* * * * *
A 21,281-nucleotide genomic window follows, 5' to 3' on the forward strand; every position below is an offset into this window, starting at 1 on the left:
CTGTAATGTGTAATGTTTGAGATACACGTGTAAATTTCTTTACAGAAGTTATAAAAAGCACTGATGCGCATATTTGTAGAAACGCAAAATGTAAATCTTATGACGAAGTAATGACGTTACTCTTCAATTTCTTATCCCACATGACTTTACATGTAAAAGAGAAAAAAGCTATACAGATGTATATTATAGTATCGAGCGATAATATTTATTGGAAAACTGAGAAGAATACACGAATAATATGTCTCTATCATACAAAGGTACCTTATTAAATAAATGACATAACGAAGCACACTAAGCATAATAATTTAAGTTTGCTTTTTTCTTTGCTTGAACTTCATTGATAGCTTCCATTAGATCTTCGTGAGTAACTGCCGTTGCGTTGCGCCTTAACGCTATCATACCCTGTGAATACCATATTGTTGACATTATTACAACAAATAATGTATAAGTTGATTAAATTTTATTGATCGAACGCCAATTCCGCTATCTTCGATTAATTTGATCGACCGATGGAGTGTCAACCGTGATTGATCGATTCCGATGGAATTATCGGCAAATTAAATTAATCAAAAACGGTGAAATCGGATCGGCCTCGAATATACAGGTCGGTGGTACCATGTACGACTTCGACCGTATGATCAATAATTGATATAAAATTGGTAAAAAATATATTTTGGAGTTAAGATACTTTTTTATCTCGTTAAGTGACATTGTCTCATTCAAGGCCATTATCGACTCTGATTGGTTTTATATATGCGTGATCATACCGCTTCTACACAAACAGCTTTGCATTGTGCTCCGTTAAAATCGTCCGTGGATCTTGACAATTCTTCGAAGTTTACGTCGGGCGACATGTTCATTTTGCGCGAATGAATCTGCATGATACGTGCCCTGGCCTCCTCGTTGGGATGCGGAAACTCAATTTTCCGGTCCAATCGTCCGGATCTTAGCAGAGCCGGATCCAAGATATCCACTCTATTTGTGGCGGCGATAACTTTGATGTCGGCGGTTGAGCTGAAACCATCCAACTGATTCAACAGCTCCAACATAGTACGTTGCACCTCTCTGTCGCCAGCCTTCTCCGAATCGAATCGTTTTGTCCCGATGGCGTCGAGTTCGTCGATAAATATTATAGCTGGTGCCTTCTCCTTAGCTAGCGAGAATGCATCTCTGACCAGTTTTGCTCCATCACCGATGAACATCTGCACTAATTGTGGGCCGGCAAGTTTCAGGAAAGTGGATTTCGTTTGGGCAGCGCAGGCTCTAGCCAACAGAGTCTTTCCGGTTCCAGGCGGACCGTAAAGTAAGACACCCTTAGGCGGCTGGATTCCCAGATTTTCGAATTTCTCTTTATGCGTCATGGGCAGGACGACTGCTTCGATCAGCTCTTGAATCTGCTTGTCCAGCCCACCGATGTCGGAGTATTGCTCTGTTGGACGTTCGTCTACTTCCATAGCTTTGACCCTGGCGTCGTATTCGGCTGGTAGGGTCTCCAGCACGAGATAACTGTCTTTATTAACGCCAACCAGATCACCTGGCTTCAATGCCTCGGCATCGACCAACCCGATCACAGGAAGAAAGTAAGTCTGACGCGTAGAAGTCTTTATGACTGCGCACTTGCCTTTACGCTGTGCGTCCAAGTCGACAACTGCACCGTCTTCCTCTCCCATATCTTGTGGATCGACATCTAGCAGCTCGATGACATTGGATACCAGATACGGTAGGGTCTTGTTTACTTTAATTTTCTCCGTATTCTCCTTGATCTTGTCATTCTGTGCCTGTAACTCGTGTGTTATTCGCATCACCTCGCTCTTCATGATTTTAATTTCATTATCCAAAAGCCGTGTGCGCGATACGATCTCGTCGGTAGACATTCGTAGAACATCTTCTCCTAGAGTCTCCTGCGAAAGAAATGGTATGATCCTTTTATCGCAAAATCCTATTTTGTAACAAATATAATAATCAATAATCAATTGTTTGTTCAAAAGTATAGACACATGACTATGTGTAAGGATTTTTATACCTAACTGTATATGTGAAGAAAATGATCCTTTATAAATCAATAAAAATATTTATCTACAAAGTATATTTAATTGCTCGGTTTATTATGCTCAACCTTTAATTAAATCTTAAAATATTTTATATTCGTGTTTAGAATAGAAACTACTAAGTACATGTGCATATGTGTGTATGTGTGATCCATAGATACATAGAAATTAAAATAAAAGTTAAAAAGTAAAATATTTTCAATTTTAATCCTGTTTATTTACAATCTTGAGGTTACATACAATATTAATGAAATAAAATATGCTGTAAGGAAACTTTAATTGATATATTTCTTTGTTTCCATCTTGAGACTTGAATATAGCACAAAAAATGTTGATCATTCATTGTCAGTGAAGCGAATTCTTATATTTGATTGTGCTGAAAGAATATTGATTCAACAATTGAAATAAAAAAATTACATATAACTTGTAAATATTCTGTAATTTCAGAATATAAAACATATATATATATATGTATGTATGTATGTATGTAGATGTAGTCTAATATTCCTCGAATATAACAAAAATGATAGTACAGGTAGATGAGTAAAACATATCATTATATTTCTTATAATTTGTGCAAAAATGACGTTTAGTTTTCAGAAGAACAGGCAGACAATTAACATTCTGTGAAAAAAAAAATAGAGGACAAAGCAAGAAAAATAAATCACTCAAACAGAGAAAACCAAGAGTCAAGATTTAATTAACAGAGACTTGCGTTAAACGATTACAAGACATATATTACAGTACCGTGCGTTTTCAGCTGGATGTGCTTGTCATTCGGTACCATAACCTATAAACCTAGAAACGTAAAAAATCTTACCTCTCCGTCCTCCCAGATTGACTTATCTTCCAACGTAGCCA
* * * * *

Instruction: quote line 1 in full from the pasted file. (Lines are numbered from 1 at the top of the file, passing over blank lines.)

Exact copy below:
A 21,281-nucleotide genomic window follows, 5' to 3' on the forward strand; every position below is an offset into this window, starting at 1 on the left: